‘I don’t know how mums survived pre-smartphones’, said the wonderful Ruth as she rocked her 3-month old beautiful boy, Will Wyatt, to sleep to the sounds of white noise from a mobile phone app.

It was our first meet up since the fabulous Ruth had left our team on maternity, and our first encounter with her adorable son. Roz and I smiled… the wonders of modern parenthood. And as Ruth (the calmest and most organised Mum ever!) told us tales of Will’s first months of life, she said how useful the mobile had been for so many things, including the simple alarm for feeding times. As I walked home I thought about my love-hate relationship with my mobile, and how it gives and takes simultaneously, dependent of course on its owner’s actions.

It was a 4-hour catch up of ‘Three Ladies and a Baby’ and throughout it I didn’t check my mobile once. Heaven. But it did come out – to take photos and to share them too. I’ve always been one to never use my mobile on social occasions, coffees, catch-ups and meals out – unless in an emergency, or of course to take some snaps. And as I walked to the tube in London, switched on my heating at home from afar, spoke to someone who was standing at my front door through my Ring app, and messaged a friend abroad, I remembered what a positive thing technology can be. I’d be a hypocrite if I thought otherwise given my latest venture is launching a mobile app to support children’s mental health! As we all know, it is simply how we humans use the technology that is all-important.

According to the OFCOM report, A Decade of Digital Dependency, released in August 2018, the average Briton checks their phone every 12 minutes. 40 per cent of adults look at their phone within five minutes of waking up, and 37 per cent of adults check them just before switching off the lights for bed. Interestingly, over half admitted they interrupted face-to-face conversation.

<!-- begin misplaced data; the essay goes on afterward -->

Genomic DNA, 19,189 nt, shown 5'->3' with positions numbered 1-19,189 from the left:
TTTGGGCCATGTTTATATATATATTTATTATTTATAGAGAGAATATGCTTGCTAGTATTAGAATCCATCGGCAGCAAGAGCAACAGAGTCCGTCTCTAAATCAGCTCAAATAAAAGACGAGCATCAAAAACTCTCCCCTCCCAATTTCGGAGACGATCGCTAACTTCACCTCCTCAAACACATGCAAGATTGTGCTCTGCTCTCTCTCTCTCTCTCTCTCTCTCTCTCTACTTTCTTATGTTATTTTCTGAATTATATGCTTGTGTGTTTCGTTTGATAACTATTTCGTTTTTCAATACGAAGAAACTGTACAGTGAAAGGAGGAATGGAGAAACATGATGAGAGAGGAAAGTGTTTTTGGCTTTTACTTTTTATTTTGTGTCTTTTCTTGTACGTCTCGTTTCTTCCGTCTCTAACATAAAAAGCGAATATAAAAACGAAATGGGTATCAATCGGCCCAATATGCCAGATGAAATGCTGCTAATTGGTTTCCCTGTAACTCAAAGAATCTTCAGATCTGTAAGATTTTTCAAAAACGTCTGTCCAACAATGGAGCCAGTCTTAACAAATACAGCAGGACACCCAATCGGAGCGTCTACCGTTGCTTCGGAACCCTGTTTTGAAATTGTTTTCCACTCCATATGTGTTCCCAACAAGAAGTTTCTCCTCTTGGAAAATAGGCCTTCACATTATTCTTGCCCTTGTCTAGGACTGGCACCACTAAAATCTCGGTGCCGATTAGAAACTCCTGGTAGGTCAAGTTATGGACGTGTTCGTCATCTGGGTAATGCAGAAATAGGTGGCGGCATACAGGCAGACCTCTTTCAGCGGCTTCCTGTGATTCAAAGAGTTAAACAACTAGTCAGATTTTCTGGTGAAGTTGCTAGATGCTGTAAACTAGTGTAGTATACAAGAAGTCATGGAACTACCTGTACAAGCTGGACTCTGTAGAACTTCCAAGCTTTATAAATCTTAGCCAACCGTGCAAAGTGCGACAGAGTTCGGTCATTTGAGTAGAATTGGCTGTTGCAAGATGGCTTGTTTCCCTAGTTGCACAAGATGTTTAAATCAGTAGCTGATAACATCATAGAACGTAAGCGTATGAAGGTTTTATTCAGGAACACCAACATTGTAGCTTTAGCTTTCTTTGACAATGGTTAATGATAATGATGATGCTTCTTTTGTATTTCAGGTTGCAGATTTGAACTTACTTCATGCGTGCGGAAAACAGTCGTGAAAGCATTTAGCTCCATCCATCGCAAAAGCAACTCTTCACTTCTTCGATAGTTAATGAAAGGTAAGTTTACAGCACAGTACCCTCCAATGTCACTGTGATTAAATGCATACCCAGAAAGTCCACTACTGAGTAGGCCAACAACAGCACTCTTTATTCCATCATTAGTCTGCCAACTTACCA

As you all know ‘Digital Detox’ and ‘Phone Sabbath’ are two of the tools in the 21-Days to Happiness package, and since we launched it over 3 years ago now, there have been so many articles released about device addiction. There are apps to help us monitor our usage, books to address our technical cravings, and ongoing research looking into the negative impact of our online behavior. Yet with 5G no longer a thing of the future, and our lives set to become more technically driven than ever, my observations as I watch those around me is that our device addiction is increasing not decreasing. I see people ignoring each other at tables in restaurants as they swipe on their phones, checking emails as they are ‘listening’ to a speaker at an event, choosing social media over an in-person interaction.

So last weekend I decided that I would use my mobile for good and not bad. Not a full digital detox – that was asking too much! I checked emails only once a day. I only looked at text and WhatsApp messages in the morning and evening. Social media was easy for me (I know not for others) since I don’t tend to use it. Nada. And I switched notifications off. But… I took lots of photos. And I shared even more. I controlled my heating. I checked in on Archie on his kitchen camera before bed. Followed by a beautiful meditation from one of my favourite apps. The balance was just right.

Our phones are going nowhere – that is for sure. A lovely friend last week took me through some of his 300 apps on his phone – many of which controlled his new ‘smart’ home and others which just made his life easier – much like Ruth and Will. (My top pick from George was PlantSnap, an app that identifies any plant, anywhere in the world, in seconds!). As he reviewed each app one by one, I could see the joy some gave him, the peace of mind others, and the straightforward practical implications of many. How technology can be embraced for good, I thought. But, I also know that it’s a fine line between our phones enhancing or diminishing our lives. And I decided however many tips I read or tried (this article has some great suggestions) a healthy approach to my mobile phone came down to one thing for me – mindful use of the technology. Knowing that I was in the driving seat and it wasn’t driving me. On that note I am off to read an article about autonomous cars.